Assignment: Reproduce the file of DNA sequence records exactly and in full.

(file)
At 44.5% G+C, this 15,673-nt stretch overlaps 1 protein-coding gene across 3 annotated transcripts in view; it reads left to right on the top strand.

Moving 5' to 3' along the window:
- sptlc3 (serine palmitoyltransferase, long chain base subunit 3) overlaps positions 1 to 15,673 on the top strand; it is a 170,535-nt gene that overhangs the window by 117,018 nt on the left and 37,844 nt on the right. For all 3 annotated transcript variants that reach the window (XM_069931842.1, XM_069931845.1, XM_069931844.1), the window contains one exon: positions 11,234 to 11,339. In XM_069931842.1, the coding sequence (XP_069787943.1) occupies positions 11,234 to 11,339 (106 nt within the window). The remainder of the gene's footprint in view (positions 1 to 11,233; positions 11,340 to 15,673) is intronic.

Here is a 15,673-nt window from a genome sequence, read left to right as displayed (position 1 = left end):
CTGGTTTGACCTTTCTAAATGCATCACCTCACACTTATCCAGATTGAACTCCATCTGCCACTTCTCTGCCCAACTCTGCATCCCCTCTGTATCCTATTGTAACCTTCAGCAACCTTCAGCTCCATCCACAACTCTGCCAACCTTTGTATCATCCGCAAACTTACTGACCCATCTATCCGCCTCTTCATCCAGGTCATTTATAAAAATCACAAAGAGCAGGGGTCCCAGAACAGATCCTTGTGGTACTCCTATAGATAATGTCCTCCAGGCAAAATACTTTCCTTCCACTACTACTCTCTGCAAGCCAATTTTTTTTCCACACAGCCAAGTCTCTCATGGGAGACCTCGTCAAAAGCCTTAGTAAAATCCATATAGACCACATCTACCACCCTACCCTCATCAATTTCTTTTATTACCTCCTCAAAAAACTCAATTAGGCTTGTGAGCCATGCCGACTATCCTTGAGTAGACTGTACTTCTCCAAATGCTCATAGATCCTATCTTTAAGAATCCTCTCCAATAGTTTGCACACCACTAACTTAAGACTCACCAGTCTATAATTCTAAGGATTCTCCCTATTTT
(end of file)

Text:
At 44.5% G+C, this 15,673-nt stretch overlaps 1 protein-coding gene across 3 annotated transcripts in view; it reads left to right on the top strand.

Moving 5' to 3' along the window:
- sptlc3 (serine palmitoyltransferase, long chain base subunit 3) overlaps positions 1 to 15,673 on the top strand; it is a 170,535-nt gene that overhangs the window by 117,018 nt on the left and 37,844 nt on the right. For all 3 annotated transcript variants that reach the window (XM_069931842.1, XM_069931845.1, XM_069931844.1), the window contains one exon: positions 11,234 to 11,339. In XM_069931842.1, the coding sequence (XP_069787943.1) occupies positions 11,234 to 11,339 (106 nt within the window). The remainder of the gene's footprint in view (positions 1 to 11,233; positions 11,340 to 15,673) is intronic.

Here is a 15,673-nt window from a genome sequence, read left to right as displayed (position 1 = left end):
CTGGTTTGACCTTTCTAAATGCATCACCTCACACTTATCCAGATTGAACTCCATCTGCCACTTCTCTGCCCAACTCTGCATCCCCTCTGTATCCTATTGTAACCTTCAGCAACCTTCAGCTCCATCCACAACTCTGCCAACCTTTGTATCATCCGCAAACTTACTGACCCATCTATCCGCCTCTTCATCCAGGTCATTTATAAAAATCACAAAGAGCAGGGGTCCCAGAACAGATCCTTGTGGTACTCCTATAGATAATGTCCTCCAGGCAAAATACTTTCCTTCCACTACTACTCTCTGCAAGCCAATTTTTTTTCCACACAGCCAAGTCTCTCATGGGAGACCTCGTCAAAAGCCTTAGTAAAATCCATATAGACCACATCTACCACCCTACCCTCATCAATTTCTTTTATTACCTCCTCAAAAAACTCAATTAGGCTTGTGAGCCATGCCGACTATCCTTGAGTAGACTGTACTTCTCCAAATGCTCATAGATCCTATCTTTAAGAATCCTCTCCAATAGTTTGCACACCACTAACTTAAGACTCACCAGTCTATAATTCTAAGGATTCTCCCTATTTT